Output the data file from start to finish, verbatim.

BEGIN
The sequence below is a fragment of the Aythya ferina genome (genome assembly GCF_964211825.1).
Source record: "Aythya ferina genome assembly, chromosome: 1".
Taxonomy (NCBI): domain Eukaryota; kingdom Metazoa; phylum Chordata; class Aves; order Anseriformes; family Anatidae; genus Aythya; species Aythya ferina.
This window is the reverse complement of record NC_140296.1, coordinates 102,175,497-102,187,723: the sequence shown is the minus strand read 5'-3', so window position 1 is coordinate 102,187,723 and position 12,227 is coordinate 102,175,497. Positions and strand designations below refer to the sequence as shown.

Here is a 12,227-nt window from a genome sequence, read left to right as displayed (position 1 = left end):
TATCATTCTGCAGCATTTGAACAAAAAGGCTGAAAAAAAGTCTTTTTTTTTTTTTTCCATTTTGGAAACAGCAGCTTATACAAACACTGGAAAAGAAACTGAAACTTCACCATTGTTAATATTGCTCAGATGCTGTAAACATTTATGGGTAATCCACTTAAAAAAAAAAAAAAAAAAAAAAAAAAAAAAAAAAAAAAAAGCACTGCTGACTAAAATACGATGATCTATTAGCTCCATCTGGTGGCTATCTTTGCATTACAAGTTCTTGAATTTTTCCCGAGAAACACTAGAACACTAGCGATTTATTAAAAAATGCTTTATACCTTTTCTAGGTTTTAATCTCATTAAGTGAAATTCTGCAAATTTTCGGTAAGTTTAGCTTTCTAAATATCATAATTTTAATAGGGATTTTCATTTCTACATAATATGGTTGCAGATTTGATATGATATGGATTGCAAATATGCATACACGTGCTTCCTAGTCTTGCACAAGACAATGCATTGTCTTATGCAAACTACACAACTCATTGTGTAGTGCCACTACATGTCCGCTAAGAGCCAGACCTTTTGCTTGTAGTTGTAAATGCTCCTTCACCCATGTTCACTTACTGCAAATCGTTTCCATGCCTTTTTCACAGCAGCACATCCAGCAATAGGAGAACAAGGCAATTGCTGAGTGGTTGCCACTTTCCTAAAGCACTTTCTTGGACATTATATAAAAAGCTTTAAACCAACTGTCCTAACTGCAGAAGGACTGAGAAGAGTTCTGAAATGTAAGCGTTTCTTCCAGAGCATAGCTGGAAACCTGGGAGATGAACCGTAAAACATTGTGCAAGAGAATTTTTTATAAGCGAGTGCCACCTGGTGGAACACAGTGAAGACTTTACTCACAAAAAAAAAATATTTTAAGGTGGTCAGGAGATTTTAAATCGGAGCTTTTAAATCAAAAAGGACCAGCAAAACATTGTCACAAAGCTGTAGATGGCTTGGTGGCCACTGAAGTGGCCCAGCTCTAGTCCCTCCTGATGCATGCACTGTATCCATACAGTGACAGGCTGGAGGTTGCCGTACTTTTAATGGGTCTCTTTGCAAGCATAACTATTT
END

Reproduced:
The sequence below is a fragment of the Aythya ferina genome (genome assembly GCF_964211825.1).
Source record: "Aythya ferina genome assembly, chromosome: 1".
Taxonomy (NCBI): domain Eukaryota; kingdom Metazoa; phylum Chordata; class Aves; order Anseriformes; family Anatidae; genus Aythya; species Aythya ferina.
This window is the reverse complement of record NC_140296.1, coordinates 102,175,497-102,187,723: the sequence shown is the minus strand read 5'-3', so window position 1 is coordinate 102,187,723 and position 12,227 is coordinate 102,175,497. Positions and strand designations below refer to the sequence as shown.

Here is a 12,227-nt window from a genome sequence, read left to right as displayed (position 1 = left end):
TATCATTCTGCAGCATTTGAACAAAAAGGCTGAAAAAAAGTCTTTTTTTTTTTTTTCCATTTTGGAAACAGCAGCTTATACAAACACTGGAAAAGAAACTGAAACTTCACCATTGTTAATATTGCTCAGATGCTGTAAACATTTATGGGTAATCCACTTAAAAAAAAAAAAAAAAAAAAAAAAAAAAAAAAAAAAAAAAGCACTGCTGACTAAAATACGATGATCTATTAGCTCCATCTGGTGGCTATCTTTGCATTACAAGTTCTTGAATTTTTCCCGAGAAACACTAGAACACTAGCGATTTATTAAAAAATGCTTTATACCTTTTCTAGGTTTTAATCTCATTAAGTGAAATTCTGCAAATTTTCGGTAAGTTTAGCTTTCTAAATATCATAATTTTAATAGGGATTTTCATTTCTACATAATATGGTTGCAGATTTGATATGATATGGATTGCAAATATGCATACACGTGCTTCCTAGTCTTGCACAAGACAATGCATTGTCTTATGCAAACTACACAACTCATTGTGTAGTGCCACTACATGTCCGCTAAGAGCCAGACCTTTTGCTTGTAGTTGTAAATGCTCCTTCACCCATGTTCACTTACTGCAAATCGTTTCCATGCCTTTTTCACAGCAGCACATCCAGCAATAGGAGAACAAGGCAATTGCTGAGTGGTTGCCACTTTCCTAAAGCACTTTCTTGGACATTATATAAAAAGCTTTAAACCAACTGTCCTAACTGCAGAAGGACTGAGAAGAGTTCTGAAATGTAAGCGTTTCTTCCAGAGCATAGCTGGAAACCTGGGAGATGAACCGTAAAACATTGTGCAAGAGAATTTTTTATAAGCGAGTGCCACCTGGTGGAACACAGTGAAGACTTTACTCACAAAAAAAAAATATTTTAAGGTGGTCAGGAGATTTTAAATCGGAGCTTTTAAATCAAAAAGGACCAGCAAAACATTGTCACAAAGCTGTAGATGGCTTGGTGGCCACTGAAGTGGCCCAGCTCTAGTCCCTCCTGATGCATGCACTGTATCCATACAGTGACAGGCTGGAGGTTGCCGTACTTTTAATGGGTCTCTTTGCAAGCATAACTATTT